Musicians get asked that question frequently, and our customary answer is “the composer of the piece I am currently studying/performing.”  How wonderful– that statement could actually be accurate right now!  Beethoven can certainly be viewed as The Magnificent Master.  And the “Emperor” is an extraordinary journey- heroic, spiritual, resplendent, exuberant.  But, there are favorites for various categories.  If we are talking about my favorite to play, it might be Mozart for his overall genius, panorama of expressivity- every work is a treasure, and also, pianistically-speaking, seems to lie comfortably within my very tiny hands.

Sahara_on_the_porch_swing-1What is your non-musical hobby?

Outside of music, I try to take in a broad spectrum of everything else arts-related.  Some non-arts interests are:  bike paths, hiking trails, scuba diving, the gym (um…. that alternates between exhilaration and exhaustion), and taking my 4-pound, 13 year-old teacup poodle, who is a trained and certified Therapy Dog, to visit retirement homes and hospitals. 

How did you first get involved in music?

Apparently, according to family folklore, I sat in on my older brother’s piano lessons when I was 3 years old, and played his repertoire by ear at the end of each lesson.  My mother was a lyric soprano, who subsequently gave me my first lessons, followed by my early start at Juilliard’s pre-college.

Who is your musical hero?

Leon Fleisher has taken on guru-like proportions for me.  After all, he is descended from Beethoven!  Here’s the remarkable lineage: Beethoven taught Czerny, who taught Leschetizky, who taught Schnabel, who taught Fleisher, who taught…. me!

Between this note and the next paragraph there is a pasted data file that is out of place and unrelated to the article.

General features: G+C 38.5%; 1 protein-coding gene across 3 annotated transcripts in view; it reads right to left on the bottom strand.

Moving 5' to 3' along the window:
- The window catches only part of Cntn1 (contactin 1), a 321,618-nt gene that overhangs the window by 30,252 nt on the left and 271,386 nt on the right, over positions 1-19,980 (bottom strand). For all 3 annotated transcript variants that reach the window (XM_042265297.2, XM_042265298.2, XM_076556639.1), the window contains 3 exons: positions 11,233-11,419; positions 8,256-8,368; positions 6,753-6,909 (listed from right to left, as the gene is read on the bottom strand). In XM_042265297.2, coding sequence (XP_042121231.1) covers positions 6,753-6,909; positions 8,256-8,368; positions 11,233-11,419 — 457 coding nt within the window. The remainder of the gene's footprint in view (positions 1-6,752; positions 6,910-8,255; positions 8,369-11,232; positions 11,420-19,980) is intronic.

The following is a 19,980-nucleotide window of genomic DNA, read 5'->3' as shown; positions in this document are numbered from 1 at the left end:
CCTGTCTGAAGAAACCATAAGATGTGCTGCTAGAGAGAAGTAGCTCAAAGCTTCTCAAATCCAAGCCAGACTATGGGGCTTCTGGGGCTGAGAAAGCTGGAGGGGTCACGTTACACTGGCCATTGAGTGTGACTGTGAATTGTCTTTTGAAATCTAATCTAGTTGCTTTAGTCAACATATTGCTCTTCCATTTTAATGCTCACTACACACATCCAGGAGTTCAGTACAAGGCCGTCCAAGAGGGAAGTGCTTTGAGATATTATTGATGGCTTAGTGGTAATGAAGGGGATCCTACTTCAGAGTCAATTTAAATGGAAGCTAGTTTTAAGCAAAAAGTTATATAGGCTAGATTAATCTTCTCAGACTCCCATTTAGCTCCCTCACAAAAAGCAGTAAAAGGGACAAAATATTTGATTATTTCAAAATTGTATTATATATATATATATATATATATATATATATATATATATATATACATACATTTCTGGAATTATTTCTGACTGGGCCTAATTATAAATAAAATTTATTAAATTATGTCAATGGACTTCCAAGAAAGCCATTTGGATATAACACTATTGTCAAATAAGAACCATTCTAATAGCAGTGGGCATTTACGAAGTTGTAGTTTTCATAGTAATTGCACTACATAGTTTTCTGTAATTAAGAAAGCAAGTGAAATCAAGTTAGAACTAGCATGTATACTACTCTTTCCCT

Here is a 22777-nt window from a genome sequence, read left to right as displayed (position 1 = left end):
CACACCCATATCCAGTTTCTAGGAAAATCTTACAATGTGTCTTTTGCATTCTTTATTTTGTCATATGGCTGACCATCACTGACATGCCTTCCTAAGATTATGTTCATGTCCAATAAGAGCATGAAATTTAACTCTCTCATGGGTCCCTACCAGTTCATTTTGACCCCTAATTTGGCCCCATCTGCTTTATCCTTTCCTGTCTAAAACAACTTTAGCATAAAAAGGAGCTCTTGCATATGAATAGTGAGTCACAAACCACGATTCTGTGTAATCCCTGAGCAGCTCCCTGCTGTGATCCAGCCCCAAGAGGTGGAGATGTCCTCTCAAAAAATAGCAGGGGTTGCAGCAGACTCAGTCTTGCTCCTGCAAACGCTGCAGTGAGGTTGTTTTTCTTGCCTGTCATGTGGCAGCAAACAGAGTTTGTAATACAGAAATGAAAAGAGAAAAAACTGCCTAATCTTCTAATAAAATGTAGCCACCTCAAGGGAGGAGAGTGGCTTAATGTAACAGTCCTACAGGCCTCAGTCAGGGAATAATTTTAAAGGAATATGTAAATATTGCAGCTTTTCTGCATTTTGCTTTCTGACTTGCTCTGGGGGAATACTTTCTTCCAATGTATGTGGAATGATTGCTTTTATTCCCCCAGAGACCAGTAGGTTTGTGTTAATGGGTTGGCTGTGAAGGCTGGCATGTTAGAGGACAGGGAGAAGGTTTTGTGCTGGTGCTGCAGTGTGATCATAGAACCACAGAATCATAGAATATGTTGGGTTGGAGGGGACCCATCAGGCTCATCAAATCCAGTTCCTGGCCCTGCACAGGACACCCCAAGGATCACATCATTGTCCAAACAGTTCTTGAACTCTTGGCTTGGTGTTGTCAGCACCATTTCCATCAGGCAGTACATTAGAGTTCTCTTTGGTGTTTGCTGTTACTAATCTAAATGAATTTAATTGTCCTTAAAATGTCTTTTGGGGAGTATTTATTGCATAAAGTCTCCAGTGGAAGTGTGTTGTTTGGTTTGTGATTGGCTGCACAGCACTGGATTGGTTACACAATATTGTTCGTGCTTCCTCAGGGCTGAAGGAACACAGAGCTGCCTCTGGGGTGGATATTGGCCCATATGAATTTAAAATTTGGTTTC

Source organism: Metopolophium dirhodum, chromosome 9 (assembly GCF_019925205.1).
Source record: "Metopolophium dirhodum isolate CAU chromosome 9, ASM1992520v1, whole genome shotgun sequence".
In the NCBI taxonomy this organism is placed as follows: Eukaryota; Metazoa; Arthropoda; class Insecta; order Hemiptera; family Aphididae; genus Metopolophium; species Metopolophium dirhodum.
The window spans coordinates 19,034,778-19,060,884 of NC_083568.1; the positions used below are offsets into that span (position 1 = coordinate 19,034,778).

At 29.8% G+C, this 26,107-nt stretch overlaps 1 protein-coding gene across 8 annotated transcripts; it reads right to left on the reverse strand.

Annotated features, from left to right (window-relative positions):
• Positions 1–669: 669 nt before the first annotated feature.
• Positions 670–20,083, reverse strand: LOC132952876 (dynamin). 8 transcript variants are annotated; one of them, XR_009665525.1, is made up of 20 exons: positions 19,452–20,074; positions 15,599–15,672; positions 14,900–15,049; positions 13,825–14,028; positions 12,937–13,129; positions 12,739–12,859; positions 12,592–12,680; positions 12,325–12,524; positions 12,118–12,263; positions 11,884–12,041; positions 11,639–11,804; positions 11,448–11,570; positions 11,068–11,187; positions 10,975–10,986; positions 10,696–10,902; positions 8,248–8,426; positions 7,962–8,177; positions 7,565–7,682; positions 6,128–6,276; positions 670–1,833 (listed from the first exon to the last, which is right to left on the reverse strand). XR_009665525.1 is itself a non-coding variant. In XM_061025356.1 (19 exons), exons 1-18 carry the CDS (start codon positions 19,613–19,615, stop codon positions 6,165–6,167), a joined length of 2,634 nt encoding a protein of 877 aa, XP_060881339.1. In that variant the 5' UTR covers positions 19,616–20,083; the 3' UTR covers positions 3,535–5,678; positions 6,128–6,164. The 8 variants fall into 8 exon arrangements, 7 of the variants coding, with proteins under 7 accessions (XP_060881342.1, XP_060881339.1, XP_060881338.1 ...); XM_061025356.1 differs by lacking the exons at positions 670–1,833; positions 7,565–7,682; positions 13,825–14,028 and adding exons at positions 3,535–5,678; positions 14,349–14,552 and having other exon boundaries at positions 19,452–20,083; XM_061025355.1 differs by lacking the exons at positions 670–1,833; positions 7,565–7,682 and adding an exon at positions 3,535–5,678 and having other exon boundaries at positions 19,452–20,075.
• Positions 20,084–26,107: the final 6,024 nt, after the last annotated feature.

What is your favorite piece to perform and why?

Collaboration is my passion.  Nearly every piece of music, when working with colleagues who also feel the thrill of the combustible and palpable exchange of energy, becomes a cherished experience.  On the top of the chamber music repertoire list, for intensity and profundity, would be the Messiaen Quartet for the End of Time.  For piano concerti, Beethoven Fourth— sublime.

Do you listen to non-classical musical genres?  If so, what are some of your favorites?

Sometimes silence is my favorite music!  That said, the keyboardist for the progressive rock band, Dream Theater, Jordan Rudess, who has been my friend since childhood, introduced me to their music — which is the opposite of silence!  When the mood strikes me, I listen to Fado singing, and particularly the poignant sounds of Mariza.  Also, my daughter (who just completed grad school at A.R.T./Harvard U.), shares her recommendations with me- vocalist Regina Spektor, and up-and-coming musical theatre composers including Sam Salmond, Ayesu Lartey, and Zach Redler and, because I always find my daughter’s advice to be enlightening, they have become my favorites too.

What kind of food do you like to eat/cook?

I like to snack on forest food–berries, nuts, mushrooms (I must have been a squirrel in a former life).  Also: salmon, artichokes, fresh mozzarella, and Greek yogurt.  In sporadic spurts of domesticity, I do cook– and rumor has it that my lasagna, made from an old world recipe, makes Italian men weep for mama, so they say!  🙂

What is your favorite movie?  What do you like about the movie? 

A specific filmmaker/director’s work will fascinate me, and then I’ll watch everything of his/hers that I can find.  For example, David Lynch, Federico Fellini, Lars von Trier, Werner Herzog.  I tend to go for disturbing, surrealist films by eccentrics on the cusp of madness…. the usual tortured artist stuff.

Are you looking forward to performing with Pro Arte for the first time?

Gisele Ben-Dor is a dynamo, an outstanding musician, and an inspiring collaborator, and I’m very excited to be working with her.  Also, I have some friends and colleagues in the orchestra, which makes this a particularly special music-making experience.  I strongly support the orchestra’s mission and philosophies:  self-governing, cooperative, and, in the words of founder Larry Hill, designed to “combat the cynicism and alienation common to the life of a free-lance musician.”  Kudos to Pro Arte!